It’s still unclear what causes night terrors in children and adults. There’s probably a genetic component: people are more likely to suffer night terrors if one of their first-degree relatives— like a parent or sibling—also experienced them. In adults, night terrors are sometimes correlated with conditions like borderline personality disorder and anxiety-linked disorders such as PTSD (post-traumatic stress disorder) and GAD (generalized anxiety disorder). Furthermore, some adult night terror sufferers may share characteristics with people who suffer from depression, such as the “inhibition of aggression, self-directed anger, passivity, anxiety, impaired memory, and the ability to ignore pain” (Carranza 2004). However, while night terrors can often accompany mental disorders, there’s still little evidence to indicate that night terrors in themselves are a sign of an underlying psychological disorder.
Overtiredness and poor quality of sleep seem to be far and away the greatest causes of night terrors in adults. Conditions that result in an altered quality of sleep, such as narcolepsy, sleep apnea, fever and chronic sleep deprivation can all feed into a higher incidence of adult night terrors. Some sleep researchers have also pegged hypoglycemia (low blood sugar) as a potential cause of night terrors, because it spurs the body to secrete adrenaline, resulting in a lighter, more superficial sleep.
Given their probable cause, it isn’t surprising that most treatments for night terrors focus on helping the sufferer achieve restful sleep. It’s pretty rare for people to seek a clinical diagnosis of night terrors, as the problem can often be treated at home with relaxation techniques and herbs that promote a deeper, more restful sleep. However, if someone does want to get a specific diagnosis of night terrors, they’ll usually be asked to stay overnight in a sleep lab where technicians can monitor their heart rate, muscle tone, eye and limb movements and other physiological data for sleep terror symptoms. There are a range of cognitive therapies, including relaxation therapy and hypnosis, that can be helpful in reducing the incidence of night terrors in adults; in children, giving them a dose of reassurance during the day and before bed is often enough to curb night terrors, which generally go away on their own as children age. Rarely, sedative medications like benzodiazepines may also be used to stop night terrors, but most physicians consider this a tool of last resort: gentler cognitive therapies often work just as well, and some sleep medications have actually been linked to a higher incidence of parasomnias they’re supposed to treat, especially sleepwalking.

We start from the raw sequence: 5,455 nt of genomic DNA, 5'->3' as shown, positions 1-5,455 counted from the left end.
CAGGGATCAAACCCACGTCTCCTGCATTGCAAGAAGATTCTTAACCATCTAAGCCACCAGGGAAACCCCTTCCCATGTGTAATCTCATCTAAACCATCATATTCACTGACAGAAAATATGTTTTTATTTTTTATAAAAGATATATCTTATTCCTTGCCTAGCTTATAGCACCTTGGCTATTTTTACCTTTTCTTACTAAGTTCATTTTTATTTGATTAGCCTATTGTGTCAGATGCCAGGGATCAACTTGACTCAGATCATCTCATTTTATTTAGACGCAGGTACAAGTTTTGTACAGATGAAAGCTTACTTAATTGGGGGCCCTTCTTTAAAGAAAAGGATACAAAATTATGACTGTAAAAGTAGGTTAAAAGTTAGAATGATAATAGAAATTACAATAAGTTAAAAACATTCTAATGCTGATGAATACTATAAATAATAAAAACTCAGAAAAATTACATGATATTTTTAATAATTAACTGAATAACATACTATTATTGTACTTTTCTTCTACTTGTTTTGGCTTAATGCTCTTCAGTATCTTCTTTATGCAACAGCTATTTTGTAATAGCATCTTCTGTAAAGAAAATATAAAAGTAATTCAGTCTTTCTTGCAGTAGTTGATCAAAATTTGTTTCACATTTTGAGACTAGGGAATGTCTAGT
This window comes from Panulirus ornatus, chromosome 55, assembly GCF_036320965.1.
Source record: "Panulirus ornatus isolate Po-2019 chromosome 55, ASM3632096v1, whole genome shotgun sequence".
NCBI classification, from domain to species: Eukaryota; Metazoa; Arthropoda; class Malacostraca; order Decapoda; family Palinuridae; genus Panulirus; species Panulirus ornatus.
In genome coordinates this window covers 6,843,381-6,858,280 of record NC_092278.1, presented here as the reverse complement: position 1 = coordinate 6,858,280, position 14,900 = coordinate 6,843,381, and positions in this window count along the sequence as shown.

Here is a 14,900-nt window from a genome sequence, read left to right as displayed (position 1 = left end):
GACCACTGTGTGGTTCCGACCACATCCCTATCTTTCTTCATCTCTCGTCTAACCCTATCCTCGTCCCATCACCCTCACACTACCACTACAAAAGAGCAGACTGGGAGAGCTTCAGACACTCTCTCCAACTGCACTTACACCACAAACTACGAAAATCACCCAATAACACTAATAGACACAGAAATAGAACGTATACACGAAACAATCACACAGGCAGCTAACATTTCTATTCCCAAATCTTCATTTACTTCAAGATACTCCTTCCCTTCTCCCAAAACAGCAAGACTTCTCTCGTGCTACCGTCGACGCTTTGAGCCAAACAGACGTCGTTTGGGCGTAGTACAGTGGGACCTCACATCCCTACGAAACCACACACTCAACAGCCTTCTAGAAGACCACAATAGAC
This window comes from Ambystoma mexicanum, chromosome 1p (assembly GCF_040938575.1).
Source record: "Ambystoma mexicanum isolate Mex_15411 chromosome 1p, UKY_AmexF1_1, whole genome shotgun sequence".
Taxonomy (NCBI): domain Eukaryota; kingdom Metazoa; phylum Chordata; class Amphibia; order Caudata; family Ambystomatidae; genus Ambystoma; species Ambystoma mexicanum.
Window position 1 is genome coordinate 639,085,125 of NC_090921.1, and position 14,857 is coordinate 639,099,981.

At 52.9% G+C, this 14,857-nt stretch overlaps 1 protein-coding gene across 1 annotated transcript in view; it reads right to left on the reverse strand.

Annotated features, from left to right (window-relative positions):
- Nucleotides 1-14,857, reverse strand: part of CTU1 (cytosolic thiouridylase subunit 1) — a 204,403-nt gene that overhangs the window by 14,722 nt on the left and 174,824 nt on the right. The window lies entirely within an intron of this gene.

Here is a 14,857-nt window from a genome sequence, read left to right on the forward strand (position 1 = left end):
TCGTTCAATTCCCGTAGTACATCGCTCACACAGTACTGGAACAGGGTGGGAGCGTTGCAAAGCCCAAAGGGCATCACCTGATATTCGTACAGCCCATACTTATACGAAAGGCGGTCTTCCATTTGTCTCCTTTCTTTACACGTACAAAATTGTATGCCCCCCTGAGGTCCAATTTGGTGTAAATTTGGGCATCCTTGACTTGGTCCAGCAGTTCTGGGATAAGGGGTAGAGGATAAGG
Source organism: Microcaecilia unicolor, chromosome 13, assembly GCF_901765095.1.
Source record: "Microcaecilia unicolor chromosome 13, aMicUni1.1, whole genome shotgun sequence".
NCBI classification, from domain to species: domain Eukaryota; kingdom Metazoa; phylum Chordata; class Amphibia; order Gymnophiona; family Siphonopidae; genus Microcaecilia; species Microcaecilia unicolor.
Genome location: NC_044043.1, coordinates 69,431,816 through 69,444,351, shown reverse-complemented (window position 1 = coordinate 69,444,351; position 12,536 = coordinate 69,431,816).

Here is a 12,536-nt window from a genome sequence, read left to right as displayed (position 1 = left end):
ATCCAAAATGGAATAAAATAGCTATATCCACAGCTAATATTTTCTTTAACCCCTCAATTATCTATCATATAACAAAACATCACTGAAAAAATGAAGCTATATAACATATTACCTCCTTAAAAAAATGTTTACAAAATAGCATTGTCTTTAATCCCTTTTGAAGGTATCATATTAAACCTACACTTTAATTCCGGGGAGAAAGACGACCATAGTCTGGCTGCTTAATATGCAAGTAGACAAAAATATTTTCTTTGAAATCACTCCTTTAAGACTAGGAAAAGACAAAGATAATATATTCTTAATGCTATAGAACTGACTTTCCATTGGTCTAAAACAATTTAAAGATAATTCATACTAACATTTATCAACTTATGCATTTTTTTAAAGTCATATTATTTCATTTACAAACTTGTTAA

Like nightmares, night terrors are no fun for the sufferer, or for family members who may feel they’re powerless to help. Fortunately, some of the same techniques that work to stop nightmares can also help decrease the incidence of night terrors and make for a deeper and ultimately more fulfilling quality of sleep.
Sources: Carranza C.R. and J.R. Dill. Banishing Night Terrors and Nightmares: A Breakthrough Program to Heal the Traumas that Shatter Peaceful Sleep. New York, Kensington Publishing Corp.: 2004.